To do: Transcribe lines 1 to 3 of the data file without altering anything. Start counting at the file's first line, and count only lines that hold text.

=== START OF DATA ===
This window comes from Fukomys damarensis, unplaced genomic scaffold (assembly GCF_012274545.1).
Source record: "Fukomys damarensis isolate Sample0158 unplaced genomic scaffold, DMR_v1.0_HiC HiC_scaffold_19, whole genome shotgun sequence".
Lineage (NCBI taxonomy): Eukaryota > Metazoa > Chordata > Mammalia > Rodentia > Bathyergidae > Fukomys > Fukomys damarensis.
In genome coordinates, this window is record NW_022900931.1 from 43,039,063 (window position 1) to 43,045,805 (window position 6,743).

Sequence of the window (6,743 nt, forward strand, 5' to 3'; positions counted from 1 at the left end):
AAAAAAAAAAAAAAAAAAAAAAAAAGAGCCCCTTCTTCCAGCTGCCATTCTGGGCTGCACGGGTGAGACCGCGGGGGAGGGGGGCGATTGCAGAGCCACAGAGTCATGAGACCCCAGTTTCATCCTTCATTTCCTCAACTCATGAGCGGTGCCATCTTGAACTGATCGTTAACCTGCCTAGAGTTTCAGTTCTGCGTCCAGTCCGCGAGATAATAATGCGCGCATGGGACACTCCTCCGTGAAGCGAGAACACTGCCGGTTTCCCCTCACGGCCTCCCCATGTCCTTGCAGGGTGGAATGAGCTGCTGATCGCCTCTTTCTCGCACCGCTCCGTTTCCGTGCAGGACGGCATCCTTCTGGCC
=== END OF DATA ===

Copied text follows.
This window comes from Fukomys damarensis, unplaced genomic scaffold (assembly GCF_012274545.1).
Source record: "Fukomys damarensis isolate Sample0158 unplaced genomic scaffold, DMR_v1.0_HiC HiC_scaffold_19, whole genome shotgun sequence".
Lineage (NCBI taxonomy): Eukaryota > Metazoa > Chordata > Mammalia > Rodentia > Bathyergidae > Fukomys > Fukomys damarensis.